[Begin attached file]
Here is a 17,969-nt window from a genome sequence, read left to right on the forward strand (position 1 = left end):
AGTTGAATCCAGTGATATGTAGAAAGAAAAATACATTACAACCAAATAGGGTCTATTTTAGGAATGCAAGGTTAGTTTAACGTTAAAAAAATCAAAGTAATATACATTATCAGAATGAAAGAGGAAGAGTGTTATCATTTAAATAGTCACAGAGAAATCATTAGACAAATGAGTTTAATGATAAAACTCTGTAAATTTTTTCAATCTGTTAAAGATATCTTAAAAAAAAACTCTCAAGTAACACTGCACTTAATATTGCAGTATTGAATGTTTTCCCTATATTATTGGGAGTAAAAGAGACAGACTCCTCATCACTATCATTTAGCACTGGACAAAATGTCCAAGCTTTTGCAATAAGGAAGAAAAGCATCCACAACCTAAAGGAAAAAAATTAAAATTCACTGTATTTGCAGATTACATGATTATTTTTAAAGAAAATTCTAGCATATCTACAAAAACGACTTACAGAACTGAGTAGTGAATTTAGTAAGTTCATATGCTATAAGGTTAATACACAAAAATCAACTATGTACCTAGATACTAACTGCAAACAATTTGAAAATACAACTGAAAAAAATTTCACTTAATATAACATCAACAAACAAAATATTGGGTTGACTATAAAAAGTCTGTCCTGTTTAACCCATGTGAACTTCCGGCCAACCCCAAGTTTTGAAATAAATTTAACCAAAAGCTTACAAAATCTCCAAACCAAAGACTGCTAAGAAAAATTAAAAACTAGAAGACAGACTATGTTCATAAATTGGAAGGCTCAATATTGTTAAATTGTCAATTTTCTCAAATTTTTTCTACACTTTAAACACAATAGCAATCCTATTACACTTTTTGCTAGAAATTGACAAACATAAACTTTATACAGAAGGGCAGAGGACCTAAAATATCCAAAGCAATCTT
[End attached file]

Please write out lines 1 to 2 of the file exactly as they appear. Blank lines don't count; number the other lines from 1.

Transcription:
Here is a 17,969-nt window from a genome sequence, read left to right on the forward strand (position 1 = left end):
AGTTGAATCCAGTGATATGTAGAAAGAAAAATACATTACAACCAAATAGGGTCTATTTTAGGAATGCAAGGTTAGTTTAACGTTAAAAAAATCAAAGTAATATACATTATCAGAATGAAAGAGGAAGAGTGTTATCATTTAAATAGTCACAGAGAAATCATTAGACAAATGAGTTTAATGATAAAACTCTGTAAATTTTTTCAATCTGTTAAAGATATCTTAAAAAAAAACTCTCAAGTAACACTGCACTTAATATTGCAGTATTGAATGTTTTCCCTATATTATTGGGAGTAAAAGAGACAGACTCCTCATCACTATCATTTAGCACTGGACAAAATGTCCAAGCTTTTGCAATAAGGAAGAAAAGCATCCACAACCTAAAGGAAAAAAATTAAAATTCACTGTATTTGCAGATTACATGATTATTTTTAAAGAAAATTCTAGCATATCTACAAAAACGACTTACAGAACTGAGTAGTGAATTTAGTAAGTTCATATGCTATAAGGTTAATACACAAAAATCAACTATGTACCTAGATACTAACTGCAAACAATTTGAAAATACAACTGAAAAAAATTTCACTTAATATAACATCAACAAACAAAATATTGGGTTGACTATAAAAAGTCTGTCCTGTTTAACCCATGTGAACTTCCGGCCAACCCCAAGTTTTGAAATAAATTTAACCAAAAGCTTACAAAATCTCCAAACCAAAGACTGCTAAGAAAAATTAAAAACTAGAAGACAGACTATGTTCATAAATTGGAAGGCTCAATATTGTTAAATTGTCAATTTTCTCAAATTTTTTCTACACTTTAAACACAATAGCAATCCTATTACACTTTTTGCTAGAAATTGACAAACATAAACTTTATACAGAAGGGCAGAGGACCTAAAATATCCAAAGCAATCTT